The warmer air in the space cabin was nice and still scented from the hot chocolate he had made earlier. He shook his head, tucked the helmet beneath his right arm and reached up with the left to pull off the skull cap – which was similar to the piece that she had over her head, in a way. His was neoprene and had built-in bluetooth speakers in pockets that went over his ears and her’s seemed to be all of a single piece with the rest of her suit, just red over her head, down her neck and on her shoulders. He thought the red portion made a sort of V-neck but the way she was lying and looking down at him he couldn’t get a good look.

He smiled up at her. “See? Nothing to worry about. I’m Europa Nick. Or just Nick. Europa Nick is what I post as on my blog.”

Her fascinating golden eyes widened even more. Full red lips parted and the corners twitched as if she was going to smile.

Seeing it, Nick smiled. All just friends here. “What’s your name?”

She seemed to consider for a moment and then in a sweet, almost musical voice, she said, “Vibeke.”

He couldn’t place her accent, he didn’t have an ear for accents the way some people did, but it was something European.

“That’s good. Vibeke.” He chuckled. People always told him he had a nice laugh. Full, and deep. A real belly laugh when he heard a good joke. “I guess we could consider this a sort of first contact, couldn’t we?”

She kept just watching him.

His dad’s pugs were little food hogs who loved their treats. Dad used to train them with little bits, proving the phrase, eating out of his hand. Maybe something like that might work here.

Nick held up his free hand and then pointed at the small kitchen area just beneath the loft. “Would you like some hot chocolate? The stove is propane.”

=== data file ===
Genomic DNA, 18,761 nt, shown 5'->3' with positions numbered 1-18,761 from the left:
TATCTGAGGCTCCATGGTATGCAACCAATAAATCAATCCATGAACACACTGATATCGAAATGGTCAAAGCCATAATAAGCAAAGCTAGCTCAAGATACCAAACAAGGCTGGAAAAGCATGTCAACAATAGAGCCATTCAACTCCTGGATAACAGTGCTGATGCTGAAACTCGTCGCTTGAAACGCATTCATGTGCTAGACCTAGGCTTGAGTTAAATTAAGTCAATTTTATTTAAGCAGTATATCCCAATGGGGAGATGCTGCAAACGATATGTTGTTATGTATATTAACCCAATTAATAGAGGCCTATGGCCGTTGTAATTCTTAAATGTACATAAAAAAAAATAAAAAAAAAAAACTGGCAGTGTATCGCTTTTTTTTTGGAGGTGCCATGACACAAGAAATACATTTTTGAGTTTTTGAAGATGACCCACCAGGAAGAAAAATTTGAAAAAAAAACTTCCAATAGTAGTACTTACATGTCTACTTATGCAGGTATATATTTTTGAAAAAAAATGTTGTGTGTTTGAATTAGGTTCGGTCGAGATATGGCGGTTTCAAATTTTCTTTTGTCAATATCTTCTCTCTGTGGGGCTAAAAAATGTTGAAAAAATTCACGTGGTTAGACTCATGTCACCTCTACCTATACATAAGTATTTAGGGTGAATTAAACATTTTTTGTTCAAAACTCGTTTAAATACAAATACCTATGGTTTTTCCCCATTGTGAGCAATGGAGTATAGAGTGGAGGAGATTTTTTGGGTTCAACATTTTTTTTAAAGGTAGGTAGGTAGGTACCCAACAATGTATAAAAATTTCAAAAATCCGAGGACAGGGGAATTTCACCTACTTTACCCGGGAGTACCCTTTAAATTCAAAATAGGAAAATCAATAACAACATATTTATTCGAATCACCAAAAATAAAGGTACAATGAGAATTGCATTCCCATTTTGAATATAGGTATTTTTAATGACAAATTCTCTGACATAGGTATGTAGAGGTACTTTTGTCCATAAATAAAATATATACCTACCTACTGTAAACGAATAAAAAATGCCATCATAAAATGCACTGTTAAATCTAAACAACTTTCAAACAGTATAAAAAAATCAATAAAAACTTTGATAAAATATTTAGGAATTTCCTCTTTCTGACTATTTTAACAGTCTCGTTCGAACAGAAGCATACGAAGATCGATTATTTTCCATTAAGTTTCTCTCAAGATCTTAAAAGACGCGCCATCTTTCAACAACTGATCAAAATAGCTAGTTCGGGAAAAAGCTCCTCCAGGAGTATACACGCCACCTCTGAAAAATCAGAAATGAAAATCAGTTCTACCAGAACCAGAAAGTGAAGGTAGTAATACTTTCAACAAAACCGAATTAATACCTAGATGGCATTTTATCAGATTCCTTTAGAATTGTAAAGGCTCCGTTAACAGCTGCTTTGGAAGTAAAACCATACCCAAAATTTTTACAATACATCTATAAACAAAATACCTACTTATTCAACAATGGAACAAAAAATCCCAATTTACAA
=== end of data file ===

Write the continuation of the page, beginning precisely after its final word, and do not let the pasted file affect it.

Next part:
He didn’t want to use the compact rocket stove right now and heat up the cabin more. The stove could make cocoa without heating the place up too much.

Her head tilted the other way. Exactly like Dad’s pugs. Clara, in particular always did that back and forth head tilt. Since Vibeke didn’t look alarmed — possibly she didn’t understand him — Nick took a small step forward.

She watched him but didn’t act fearful. He smiled again. “I’ll take that as yes.”

He took the four more steps that it took to walk across the small space to the kitchen area beneath the loft. She made a soft sound, an intake of breath, but he didn’t stop or pay any attention. Presumably she would feel safer anyway without him in between her and the door.

The kitchen didn’t have much space and it was even tighter still wearing the suit and holding the helmet. He put that down on the counter with the visor up and angled toward the loft. If she came down it would get a shot of her.

“This is a perfect night for hot chocolate, I think,” he said as he added water and powdered milk to the space pot, and used a match to light the stove burner. “It should be a prerequisite for blizzards, don’t you think?”

He heard movement and looked over. She was hanging upside down over the edge of the loft, just her shoulders and head, watching him. Her golden eyes moved rapidly to take in the helmet on the counter, the metal sauce pan with the milk on the burner above the blue flames, and the jars mounted to the beam above the sink, then back to him. Her nose twitched, probably smelling the whiff of gas from when he started the burner and the smoke match.

Whoever Vibeke was, wherever she had come from, she was definitely an odd one. His viewers might think that he had hired her to play a role instead of being a genuine surprise and mystery. The helmet cams should have caught his expressions when he first saw her, that would probably be his best argument that it wasn’t all a set up.

He stirred the milk with a rubber spatula. “It won’t take long. Then maybe you’ll come down from there and we can sit down and have a talk.”

It was a pain to still be wearing the suit, with cords from the support pack still connected to the helmet, but stripping down to his under layers right now didn’t seem like the best move. He had to coax her down and find out her story. Figure out where she came from, how she got here in a blizzard, what was with the weird outfit she was wearing, and somewhere in there decide what to do about it all. Call the police? That might be necessary, but there wasn’t any way anyone was getting out here from Fairbanks any time soon. Not until visibility improved.

Maybe by that time he’d know what was going on.